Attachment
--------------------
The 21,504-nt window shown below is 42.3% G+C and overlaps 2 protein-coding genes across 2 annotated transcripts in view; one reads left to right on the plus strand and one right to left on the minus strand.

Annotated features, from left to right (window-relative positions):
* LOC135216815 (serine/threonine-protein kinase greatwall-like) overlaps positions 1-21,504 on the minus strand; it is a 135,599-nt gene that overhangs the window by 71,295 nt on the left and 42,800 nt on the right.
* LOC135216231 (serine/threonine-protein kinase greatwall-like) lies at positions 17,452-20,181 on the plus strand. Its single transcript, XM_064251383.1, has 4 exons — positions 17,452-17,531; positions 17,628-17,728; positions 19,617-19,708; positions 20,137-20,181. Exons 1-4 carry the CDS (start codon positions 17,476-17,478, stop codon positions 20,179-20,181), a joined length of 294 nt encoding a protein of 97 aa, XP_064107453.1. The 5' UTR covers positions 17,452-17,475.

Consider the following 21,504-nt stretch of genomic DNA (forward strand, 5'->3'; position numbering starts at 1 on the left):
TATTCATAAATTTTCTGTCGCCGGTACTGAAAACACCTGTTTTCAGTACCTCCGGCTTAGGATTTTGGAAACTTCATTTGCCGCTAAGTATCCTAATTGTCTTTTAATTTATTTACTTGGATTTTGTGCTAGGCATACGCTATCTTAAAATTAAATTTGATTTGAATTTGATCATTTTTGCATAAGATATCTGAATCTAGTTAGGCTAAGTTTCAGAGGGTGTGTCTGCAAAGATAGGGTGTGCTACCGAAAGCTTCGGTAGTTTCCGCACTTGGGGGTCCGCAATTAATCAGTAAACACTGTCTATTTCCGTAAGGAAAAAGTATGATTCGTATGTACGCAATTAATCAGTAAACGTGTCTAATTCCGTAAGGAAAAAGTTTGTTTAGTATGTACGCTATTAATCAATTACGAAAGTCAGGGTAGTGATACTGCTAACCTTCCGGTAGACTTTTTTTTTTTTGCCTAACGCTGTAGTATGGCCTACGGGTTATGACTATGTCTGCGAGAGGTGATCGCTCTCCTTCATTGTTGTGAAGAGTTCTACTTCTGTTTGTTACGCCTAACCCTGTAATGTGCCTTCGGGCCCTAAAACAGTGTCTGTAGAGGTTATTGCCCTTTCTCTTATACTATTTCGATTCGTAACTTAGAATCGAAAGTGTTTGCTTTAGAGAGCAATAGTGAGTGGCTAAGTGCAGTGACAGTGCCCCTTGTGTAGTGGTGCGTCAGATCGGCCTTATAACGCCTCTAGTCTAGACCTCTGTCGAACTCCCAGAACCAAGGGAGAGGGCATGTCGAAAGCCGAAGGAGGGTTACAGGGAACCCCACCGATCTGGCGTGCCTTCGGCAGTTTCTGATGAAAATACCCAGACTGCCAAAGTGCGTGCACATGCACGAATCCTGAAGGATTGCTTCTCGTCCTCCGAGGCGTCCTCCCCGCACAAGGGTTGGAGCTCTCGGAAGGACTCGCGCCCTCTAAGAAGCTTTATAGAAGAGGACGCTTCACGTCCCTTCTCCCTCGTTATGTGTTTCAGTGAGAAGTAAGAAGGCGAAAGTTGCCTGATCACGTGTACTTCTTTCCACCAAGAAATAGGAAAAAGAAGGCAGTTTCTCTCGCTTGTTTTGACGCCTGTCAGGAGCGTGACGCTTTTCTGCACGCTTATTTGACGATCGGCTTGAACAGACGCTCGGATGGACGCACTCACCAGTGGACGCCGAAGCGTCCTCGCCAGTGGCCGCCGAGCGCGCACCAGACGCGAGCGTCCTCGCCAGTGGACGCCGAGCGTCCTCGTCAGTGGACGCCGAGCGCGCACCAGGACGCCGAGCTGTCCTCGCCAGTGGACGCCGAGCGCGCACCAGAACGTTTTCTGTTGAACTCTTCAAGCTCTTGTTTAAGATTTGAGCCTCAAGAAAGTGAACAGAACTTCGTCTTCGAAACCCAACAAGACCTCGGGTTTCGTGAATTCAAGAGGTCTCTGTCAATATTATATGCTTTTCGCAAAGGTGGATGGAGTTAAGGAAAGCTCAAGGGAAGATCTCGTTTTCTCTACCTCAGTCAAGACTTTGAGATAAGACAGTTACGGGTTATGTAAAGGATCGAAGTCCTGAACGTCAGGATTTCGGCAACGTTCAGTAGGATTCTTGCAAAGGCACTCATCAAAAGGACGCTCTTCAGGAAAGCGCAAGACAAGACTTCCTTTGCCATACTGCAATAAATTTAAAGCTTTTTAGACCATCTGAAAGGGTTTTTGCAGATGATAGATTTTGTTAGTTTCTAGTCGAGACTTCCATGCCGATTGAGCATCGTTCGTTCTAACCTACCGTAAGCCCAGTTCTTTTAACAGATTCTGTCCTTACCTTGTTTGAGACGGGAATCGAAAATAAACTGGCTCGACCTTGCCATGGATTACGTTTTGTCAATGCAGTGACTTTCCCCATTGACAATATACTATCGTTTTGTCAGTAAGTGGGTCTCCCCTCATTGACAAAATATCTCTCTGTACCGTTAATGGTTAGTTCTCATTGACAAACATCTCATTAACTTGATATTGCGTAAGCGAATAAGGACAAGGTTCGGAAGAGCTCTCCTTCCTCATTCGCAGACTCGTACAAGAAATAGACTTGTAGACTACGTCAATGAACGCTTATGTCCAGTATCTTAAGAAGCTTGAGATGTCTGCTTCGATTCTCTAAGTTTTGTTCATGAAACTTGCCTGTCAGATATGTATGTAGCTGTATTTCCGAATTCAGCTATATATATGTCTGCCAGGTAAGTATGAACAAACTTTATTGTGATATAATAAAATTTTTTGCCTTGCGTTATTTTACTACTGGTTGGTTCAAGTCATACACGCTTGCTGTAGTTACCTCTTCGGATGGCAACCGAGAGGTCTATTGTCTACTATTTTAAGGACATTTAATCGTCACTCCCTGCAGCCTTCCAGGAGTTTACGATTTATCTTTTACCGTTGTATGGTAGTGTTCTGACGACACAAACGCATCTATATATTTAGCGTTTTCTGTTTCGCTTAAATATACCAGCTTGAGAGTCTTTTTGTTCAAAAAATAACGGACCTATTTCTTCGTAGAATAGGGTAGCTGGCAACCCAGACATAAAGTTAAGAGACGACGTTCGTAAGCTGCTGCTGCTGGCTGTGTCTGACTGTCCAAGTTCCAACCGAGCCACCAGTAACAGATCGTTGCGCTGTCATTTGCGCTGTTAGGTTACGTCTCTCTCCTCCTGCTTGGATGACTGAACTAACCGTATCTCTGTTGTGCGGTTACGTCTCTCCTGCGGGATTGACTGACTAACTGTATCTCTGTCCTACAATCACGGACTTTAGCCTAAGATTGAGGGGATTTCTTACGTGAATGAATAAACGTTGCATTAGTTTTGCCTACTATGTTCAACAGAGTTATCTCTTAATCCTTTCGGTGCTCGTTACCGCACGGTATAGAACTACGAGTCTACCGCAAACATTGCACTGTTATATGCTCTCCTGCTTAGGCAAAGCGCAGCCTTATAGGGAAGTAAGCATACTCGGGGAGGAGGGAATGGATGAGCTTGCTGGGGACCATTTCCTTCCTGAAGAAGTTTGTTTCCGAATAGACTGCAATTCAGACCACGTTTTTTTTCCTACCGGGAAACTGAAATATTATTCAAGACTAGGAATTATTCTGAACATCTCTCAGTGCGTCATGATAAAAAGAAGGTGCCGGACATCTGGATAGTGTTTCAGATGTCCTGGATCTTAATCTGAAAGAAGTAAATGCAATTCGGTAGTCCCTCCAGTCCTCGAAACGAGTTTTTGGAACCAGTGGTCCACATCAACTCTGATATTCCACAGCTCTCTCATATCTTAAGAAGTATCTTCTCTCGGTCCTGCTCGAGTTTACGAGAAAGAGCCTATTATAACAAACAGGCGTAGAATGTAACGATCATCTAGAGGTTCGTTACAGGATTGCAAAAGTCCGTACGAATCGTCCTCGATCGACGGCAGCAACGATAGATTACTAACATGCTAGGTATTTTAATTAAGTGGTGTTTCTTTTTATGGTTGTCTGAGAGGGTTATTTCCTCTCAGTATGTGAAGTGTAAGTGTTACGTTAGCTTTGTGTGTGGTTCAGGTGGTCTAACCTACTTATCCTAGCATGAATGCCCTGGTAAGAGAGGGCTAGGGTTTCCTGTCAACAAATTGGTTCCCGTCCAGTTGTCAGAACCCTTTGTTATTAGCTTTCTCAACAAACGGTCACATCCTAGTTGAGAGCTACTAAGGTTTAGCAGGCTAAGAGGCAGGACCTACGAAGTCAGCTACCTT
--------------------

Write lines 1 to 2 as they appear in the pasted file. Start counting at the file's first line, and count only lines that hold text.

The 21,504-nt window shown below is 42.3% G+C and overlaps 2 protein-coding genes across 2 annotated transcripts in view; one reads left to right on the plus strand and one right to left on the minus strand.

Annotated features, from left to right (window-relative positions):